Nfld. & Labrador

NunatuKavut elder refuses to leave jail over Muskrat stance

The president of NunatuKavut is worried about the health of an elder who remains in a jail cell, even though authorities say he can leave by signing a routine court order.

President Todd Russell says RCMP used an 'amount of force' in incident

YOUR VIDEO: Russell

9 years ago
Duration 0:45
Submitted by Kirk Lethbridge. Lethbridge, a protester, recorded this video of NunatuKavut president Todd Russell being arrested at a Muskrat Falls protest

The president of the Labrador aboriginal group NunatuKavut is worried about the health of an elder who remains in a jail cell, even though authorities say he can leave by signing a routine court order.

NunatuKavut president Todd Russell said elder Jim Learning is refusing to sign the legal papers needed for his release, and that he is now in the fourth day of a hunger strike against the Muskrat Falls hydroelectric project.

Russell, Learning and six others were arrested Friday as group members organized what Russell called an orderly demonstration outside the Muskrat Falls construction site.

Learning has refused to sign an undertaking to keep the peace and refrain from blocking traffic. Nalcor Energy last fall obtained an injunction preventing protests outside the site.

"He went before the judge, and he would not sign an undertaking that would have denied him the ability to practise his aboriginal rights," Russell said.

"For that, they remanded him to the Labrador Correctional Centre on Friday, and he has not eaten."

Russell said he is worried about Learning's health.

"Jim is living with cancer. That cancer has metastasized to his bones ... and we are very seriously concerned about the health and welfare of Jim Learning," Russell said.

'Jim is not a criminal'

Asked by CBC News if he had asked Learning to sign the undertaking so that he could be released and obtain medical treatment, Russell said no.

'Was this politically motivated? We have to get to the bottom of that.'—Todd Russell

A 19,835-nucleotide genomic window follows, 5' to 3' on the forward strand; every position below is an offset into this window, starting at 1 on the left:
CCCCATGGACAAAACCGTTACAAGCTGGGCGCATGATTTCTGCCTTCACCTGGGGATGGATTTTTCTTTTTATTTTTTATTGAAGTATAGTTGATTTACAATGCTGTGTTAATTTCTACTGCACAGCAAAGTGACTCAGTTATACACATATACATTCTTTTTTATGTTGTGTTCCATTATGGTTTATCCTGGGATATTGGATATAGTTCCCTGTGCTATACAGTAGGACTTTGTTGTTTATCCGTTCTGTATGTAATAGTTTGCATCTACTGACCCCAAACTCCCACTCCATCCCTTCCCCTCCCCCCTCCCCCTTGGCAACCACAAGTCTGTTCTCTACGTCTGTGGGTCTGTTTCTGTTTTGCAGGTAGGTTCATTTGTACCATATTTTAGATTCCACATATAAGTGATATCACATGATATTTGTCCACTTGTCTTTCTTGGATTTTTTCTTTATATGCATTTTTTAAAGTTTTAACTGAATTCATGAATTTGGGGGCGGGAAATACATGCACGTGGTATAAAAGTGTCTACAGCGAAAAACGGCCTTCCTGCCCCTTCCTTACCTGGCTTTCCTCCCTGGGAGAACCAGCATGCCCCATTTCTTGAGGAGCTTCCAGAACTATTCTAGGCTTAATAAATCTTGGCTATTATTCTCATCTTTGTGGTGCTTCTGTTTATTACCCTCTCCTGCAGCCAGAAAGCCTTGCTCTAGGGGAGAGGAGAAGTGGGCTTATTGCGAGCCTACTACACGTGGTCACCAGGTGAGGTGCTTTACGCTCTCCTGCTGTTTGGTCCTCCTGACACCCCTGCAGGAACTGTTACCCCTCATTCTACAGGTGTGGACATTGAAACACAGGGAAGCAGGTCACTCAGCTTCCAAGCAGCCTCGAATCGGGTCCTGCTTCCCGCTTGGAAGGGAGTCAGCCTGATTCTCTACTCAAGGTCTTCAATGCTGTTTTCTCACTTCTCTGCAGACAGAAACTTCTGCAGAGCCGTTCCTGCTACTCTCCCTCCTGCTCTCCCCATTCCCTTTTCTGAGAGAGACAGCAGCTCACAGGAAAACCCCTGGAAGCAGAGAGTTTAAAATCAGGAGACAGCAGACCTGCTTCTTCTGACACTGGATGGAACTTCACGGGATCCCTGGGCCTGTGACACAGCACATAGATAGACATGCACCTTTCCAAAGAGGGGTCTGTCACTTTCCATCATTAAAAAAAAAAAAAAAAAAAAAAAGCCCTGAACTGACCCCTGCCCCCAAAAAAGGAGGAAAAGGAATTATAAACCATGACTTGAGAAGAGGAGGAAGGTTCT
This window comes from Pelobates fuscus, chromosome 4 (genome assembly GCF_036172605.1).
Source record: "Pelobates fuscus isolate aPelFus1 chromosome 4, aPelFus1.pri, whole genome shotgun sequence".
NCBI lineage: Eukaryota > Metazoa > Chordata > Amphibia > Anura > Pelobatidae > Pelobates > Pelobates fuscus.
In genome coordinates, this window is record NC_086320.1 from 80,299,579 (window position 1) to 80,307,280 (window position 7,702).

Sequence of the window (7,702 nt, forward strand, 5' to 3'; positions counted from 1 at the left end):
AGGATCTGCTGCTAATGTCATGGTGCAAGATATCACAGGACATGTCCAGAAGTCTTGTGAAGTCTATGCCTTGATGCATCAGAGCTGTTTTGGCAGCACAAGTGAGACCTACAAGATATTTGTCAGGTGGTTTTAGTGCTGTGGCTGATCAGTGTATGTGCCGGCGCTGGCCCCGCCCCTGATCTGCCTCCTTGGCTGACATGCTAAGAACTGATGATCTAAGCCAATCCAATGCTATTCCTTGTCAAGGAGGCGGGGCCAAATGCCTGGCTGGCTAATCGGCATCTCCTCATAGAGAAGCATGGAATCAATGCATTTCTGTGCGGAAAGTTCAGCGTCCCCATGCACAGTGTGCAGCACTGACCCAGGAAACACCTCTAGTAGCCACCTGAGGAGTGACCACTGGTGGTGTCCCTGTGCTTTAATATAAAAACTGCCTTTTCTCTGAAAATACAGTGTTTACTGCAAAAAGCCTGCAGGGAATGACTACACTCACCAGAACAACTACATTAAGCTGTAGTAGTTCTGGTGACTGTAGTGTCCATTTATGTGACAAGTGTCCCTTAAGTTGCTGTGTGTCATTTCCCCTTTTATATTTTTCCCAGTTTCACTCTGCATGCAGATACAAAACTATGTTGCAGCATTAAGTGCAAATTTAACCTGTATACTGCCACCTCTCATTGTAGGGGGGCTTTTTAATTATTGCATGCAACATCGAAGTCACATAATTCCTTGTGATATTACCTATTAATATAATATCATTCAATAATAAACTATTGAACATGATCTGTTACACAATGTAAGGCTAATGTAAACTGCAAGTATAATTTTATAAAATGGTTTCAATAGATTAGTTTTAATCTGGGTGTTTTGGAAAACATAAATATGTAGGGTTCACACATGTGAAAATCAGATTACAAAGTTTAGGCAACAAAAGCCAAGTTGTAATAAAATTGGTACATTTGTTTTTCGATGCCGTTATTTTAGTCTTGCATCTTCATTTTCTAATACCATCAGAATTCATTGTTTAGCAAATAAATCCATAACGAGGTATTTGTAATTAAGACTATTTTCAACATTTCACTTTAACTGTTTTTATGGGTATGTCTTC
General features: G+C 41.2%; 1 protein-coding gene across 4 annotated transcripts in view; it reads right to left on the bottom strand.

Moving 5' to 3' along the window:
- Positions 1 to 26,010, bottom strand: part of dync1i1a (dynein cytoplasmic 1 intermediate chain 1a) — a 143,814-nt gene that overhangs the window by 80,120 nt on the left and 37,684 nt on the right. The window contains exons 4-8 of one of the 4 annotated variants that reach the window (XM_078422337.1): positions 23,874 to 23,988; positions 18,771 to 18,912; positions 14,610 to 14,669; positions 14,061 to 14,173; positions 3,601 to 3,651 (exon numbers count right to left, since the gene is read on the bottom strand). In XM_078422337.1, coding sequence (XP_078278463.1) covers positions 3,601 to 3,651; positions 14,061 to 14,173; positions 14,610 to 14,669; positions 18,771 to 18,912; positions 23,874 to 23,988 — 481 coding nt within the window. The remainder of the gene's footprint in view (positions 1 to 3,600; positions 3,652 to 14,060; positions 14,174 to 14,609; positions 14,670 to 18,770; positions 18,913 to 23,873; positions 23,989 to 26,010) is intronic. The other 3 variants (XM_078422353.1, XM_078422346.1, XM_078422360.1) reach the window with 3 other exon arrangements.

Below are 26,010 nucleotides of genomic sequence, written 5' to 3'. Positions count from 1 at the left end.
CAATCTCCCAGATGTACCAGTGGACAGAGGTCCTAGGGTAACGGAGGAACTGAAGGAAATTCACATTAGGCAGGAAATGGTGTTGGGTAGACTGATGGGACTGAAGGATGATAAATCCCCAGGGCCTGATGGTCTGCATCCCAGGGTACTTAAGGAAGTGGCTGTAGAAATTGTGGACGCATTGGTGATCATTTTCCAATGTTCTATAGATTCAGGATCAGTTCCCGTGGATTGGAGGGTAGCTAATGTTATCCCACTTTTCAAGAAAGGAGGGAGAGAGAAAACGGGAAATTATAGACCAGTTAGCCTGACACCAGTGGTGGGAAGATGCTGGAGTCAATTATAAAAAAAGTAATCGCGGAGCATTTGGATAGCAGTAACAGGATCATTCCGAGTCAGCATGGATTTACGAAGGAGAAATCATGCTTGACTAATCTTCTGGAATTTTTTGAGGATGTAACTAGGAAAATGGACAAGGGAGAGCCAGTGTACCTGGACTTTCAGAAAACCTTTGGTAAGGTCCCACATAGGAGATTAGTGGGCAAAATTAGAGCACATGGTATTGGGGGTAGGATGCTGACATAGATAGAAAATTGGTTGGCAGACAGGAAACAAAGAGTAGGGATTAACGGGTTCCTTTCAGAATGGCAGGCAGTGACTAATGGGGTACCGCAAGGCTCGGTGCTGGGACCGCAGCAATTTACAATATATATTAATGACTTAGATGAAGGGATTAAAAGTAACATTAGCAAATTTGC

"Jim is not a criminal. Jim is a human being, an aboriginal person with rights, he is a Canadian citizen, and he feels wrongly remanded and held in custody for doing something that he believes he has every right to do."

Meanwhile, Russell said he wants answers on how the RCMP came to make the arrests on Friday.

"Was this politically motivated? We have to get to the bottom of that."

Russell told CBC News Monday that the tenor of what he called an orderly protest changed entirely because of the RCMP.

"Then, as they say, all hell broke loose," he said.

Russell admits that he lay on the ground at the site, which prompted four RCMP officers to lift him and then carry him to a vehicle.

"They basically ripped the clothes off of me and placed me in handcuffs," said Russell, who added that he felt he was dragged to the vehicle.

"They basically used that amount of force to stick me in the back of a vehicle, a police cruiser. It wasn't enjoyable, let me tell you that."

"We cannot stand for that."

NunatuKavut, formerly known as the Labrador Métis Nation, does not have a formal land claim, but has consistently argued that Muskrat Falls is proceeding without the group's consent.

"We cannot accept projects happening on our aboriginal land, infringing upon our aboriginal rights, without accommodation of those aboriginal rights and interests," he said.

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